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Youngstown residents voice concerns, trying to make village a better place

Sat, May 16th 2015 10:00 am

By Allison Deutschman

With the summer months approaching and Youngstown visitor traffic increasing, residents are making sure to adequately inform the Board of Trustees of their concerns about the community.

Thursday's biweekly meeting was nearly two hours long, before the executive session, providing everyone in attendance with the opportunity to discuss, at length, matters that may be addressed by the board.

•Unfortunately, there was additional vandalism in the peace garden and playground at Falkner Park, as well as broken Plexiglas that was brought to the board's attention.

After last December's expensive and deplorable destruction of the memorial in Veterans Park, some residents said more drastic measures need to be taken before the aforementioned crimes increase.

"We will step up patrols in that area," Mayor Raleigh Reynolds said specifically about the park after dusk. Youngstown Police Department Chief Mike Schuey supported Reynolds statement.

There was also further discussion of installing surveillance signs on Falkner Park property to encourage respectful behavior by all those on site.

•To make the area a safer place to live, the Lewiston and Youngstown police departments will hold a seatbelt safety, infant seat and vehicle code check this July. This will be a "meet and greet" opportunity for the departments to interact with residents.

Be sure to read the upcoming weeks issues of The Sentinel for further details on the event as they are released.

•At Thursday's meeting, the board instated a tobacco-free policy for the parks and athletic fields, at the request of Erie and Niagara County health departments. There will be signage on location informing visitors of the village's new stance.

•Trustee Tim Adamson reminded those of all ages in attendance at the meeting that, although skateboarding and biking through town is encouraged, participants should not text while doing so. He said it puts both the partaker and those driving nearby at risk for an accident or injuries.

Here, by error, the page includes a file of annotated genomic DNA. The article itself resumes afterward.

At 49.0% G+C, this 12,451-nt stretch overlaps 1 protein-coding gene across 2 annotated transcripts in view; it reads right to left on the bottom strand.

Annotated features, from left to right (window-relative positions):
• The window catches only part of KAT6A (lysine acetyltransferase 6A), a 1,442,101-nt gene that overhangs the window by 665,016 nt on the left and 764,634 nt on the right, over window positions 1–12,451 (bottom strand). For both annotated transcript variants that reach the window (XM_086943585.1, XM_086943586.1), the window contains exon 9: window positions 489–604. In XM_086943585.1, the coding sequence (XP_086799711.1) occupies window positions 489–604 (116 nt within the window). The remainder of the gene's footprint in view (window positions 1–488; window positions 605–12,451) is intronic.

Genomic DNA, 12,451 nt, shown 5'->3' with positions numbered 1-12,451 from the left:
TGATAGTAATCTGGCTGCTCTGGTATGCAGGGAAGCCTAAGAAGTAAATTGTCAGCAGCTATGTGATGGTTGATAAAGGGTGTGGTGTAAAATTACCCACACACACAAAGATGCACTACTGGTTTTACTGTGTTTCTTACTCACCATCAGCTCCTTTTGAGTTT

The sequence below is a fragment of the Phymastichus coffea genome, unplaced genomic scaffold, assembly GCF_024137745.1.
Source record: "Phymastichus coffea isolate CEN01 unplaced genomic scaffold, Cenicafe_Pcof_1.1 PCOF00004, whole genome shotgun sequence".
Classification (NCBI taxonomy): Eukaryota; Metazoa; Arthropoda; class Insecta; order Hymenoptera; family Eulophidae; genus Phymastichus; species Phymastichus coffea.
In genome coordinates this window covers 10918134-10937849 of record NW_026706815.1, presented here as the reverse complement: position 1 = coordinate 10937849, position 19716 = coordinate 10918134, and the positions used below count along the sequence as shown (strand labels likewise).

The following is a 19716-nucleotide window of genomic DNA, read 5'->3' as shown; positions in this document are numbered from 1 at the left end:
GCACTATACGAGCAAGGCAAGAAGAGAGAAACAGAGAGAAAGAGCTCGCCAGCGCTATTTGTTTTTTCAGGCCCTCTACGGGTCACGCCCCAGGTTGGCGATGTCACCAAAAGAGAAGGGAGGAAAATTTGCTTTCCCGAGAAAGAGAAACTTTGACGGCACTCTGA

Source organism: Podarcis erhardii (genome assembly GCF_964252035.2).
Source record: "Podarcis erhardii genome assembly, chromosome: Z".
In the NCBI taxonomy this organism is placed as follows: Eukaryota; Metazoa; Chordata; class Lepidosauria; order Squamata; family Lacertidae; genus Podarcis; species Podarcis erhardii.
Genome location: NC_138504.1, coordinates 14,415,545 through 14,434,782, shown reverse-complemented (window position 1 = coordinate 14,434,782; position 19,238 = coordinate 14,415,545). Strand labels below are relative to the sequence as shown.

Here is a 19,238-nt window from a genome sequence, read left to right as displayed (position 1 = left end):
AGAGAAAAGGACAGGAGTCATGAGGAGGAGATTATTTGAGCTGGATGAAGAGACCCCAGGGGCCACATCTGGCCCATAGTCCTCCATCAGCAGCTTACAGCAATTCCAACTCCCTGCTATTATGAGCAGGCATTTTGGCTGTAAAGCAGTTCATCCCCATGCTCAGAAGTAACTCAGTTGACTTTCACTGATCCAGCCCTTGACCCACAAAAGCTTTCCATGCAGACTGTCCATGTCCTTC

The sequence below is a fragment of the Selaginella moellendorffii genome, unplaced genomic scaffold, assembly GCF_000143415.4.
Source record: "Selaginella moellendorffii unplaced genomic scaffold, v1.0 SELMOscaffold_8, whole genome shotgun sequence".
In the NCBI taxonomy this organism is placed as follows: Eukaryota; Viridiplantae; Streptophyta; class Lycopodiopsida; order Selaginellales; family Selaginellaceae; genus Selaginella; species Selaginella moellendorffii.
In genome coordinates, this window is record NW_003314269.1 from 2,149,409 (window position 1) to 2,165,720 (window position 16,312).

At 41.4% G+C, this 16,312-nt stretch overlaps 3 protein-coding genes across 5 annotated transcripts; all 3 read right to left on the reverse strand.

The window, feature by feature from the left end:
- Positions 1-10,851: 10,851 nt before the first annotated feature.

Some dangerous examples of recreational texting were provided, as they have been witnessed on Route 93 and River Road.

•In a tight-knit community like Youngstown, seemingly small actions often impact neighbors. The board asked residents to remember the village's noise ordinance, which requires quiet after 11 p.m.

Furthermore, although it may be tempting to hold a bonfire on these warm nights, there is no burning allowed inside the village limits. That code rule dates back to 1965.

H. Neil Freiermuth, a 45-year resident, said he fully supports this ruling, as allowing any fires in the immediate neighborhoods could result in problems.

"This last week, when it was 80 degrees for three or four days, I had to close all of the windows. There's five people over here burning. That's wrong," Freiermuth said. "I shouldn't have to suffer."

Because this 1965 code would penalize those using fireplaces in their home during the winter months, due to how it is worded, the board expressed an interest in updating it to a "2015-friendly" version.

Still, until further notice, the "no outdoor fires" policy will be strictly enforced.

•The next Youngstown Village Board meeting will be held at 7 p.m. Thursday, May 28, at the Village Center, 240 Lockport St.

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